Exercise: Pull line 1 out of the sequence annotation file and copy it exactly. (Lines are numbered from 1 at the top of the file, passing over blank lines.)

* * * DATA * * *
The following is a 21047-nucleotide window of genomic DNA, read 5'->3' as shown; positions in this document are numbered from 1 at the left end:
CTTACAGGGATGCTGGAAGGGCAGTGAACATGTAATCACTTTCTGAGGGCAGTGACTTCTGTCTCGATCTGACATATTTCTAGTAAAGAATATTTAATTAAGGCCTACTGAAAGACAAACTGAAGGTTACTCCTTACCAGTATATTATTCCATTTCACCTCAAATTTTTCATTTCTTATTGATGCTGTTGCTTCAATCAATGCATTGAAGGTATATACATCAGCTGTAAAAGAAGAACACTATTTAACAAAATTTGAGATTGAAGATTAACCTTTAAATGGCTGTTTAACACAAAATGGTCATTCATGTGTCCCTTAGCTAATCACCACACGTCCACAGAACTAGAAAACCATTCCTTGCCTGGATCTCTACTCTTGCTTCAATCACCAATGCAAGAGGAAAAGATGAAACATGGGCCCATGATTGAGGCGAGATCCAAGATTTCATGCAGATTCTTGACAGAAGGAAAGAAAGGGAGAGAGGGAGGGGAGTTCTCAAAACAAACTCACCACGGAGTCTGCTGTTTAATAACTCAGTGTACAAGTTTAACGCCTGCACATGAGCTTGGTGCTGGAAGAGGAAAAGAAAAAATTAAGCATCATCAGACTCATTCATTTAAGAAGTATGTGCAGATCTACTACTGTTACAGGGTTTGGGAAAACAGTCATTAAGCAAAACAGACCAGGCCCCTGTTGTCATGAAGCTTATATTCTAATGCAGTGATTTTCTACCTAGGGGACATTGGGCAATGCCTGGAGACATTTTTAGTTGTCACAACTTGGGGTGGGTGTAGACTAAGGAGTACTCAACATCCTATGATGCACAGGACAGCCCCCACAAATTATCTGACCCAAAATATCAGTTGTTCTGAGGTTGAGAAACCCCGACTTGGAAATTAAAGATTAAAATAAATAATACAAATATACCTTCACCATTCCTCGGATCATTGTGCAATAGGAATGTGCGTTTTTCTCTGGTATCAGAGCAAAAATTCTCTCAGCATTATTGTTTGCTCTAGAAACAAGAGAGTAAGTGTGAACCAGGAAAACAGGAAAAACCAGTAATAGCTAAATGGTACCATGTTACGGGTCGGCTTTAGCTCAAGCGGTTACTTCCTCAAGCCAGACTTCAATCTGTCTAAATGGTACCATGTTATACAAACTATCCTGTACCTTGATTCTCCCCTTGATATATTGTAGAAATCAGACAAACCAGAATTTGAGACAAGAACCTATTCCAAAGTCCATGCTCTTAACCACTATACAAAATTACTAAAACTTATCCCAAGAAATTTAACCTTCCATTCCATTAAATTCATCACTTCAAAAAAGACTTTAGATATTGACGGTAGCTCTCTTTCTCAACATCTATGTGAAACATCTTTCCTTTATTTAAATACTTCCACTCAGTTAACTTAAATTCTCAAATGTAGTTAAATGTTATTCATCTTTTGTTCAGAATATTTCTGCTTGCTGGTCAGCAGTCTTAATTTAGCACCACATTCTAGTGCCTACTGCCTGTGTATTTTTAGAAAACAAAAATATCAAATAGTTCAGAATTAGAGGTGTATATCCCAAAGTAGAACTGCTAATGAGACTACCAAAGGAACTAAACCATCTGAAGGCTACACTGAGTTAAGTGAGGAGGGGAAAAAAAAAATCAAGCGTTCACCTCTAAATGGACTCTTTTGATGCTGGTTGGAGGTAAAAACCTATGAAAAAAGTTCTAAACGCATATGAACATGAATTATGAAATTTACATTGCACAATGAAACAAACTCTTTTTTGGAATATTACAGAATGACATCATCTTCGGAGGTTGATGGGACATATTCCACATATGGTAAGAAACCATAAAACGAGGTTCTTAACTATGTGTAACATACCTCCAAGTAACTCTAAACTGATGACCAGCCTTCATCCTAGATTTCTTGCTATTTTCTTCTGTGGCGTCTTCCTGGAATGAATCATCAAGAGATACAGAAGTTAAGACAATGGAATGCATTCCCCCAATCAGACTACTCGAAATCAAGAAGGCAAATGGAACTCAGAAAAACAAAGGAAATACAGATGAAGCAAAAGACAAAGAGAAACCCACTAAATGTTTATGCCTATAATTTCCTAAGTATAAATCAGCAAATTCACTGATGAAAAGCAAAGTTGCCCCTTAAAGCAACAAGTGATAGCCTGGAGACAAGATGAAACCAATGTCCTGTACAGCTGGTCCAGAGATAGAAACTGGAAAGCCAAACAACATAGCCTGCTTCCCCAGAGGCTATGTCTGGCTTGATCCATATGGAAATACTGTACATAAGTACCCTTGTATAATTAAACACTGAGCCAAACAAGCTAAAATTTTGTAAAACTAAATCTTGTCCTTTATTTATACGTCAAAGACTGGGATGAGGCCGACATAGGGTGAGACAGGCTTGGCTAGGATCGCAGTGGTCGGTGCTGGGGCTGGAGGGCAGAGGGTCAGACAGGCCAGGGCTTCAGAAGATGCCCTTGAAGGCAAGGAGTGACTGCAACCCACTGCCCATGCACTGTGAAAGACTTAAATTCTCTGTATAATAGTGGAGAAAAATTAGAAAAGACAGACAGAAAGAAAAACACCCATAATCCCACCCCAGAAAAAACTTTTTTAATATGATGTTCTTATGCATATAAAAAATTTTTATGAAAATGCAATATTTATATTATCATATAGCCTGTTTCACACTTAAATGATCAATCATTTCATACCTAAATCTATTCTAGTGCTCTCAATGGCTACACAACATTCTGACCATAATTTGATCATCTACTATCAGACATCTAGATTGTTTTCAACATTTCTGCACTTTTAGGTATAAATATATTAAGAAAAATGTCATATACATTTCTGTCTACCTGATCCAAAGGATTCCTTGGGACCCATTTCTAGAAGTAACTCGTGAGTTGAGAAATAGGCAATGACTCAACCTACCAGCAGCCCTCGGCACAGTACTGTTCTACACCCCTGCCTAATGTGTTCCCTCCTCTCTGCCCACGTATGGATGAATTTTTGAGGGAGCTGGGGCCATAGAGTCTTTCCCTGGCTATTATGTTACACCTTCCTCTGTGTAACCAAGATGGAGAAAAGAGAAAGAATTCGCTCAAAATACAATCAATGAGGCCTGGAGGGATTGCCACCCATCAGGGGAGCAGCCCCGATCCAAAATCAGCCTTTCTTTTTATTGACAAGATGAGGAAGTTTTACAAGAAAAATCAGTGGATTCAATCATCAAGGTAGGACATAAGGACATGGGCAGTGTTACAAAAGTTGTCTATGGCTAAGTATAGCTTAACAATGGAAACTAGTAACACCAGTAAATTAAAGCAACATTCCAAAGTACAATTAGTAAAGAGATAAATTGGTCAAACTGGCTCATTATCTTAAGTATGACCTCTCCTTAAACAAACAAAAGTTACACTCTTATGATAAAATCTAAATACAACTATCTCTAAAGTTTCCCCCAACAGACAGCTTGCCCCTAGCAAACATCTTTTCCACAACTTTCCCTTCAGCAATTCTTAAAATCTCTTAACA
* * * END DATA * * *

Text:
The following is a 21047-nucleotide window of genomic DNA, read 5'->3' as shown; positions in this document are numbered from 1 at the left end: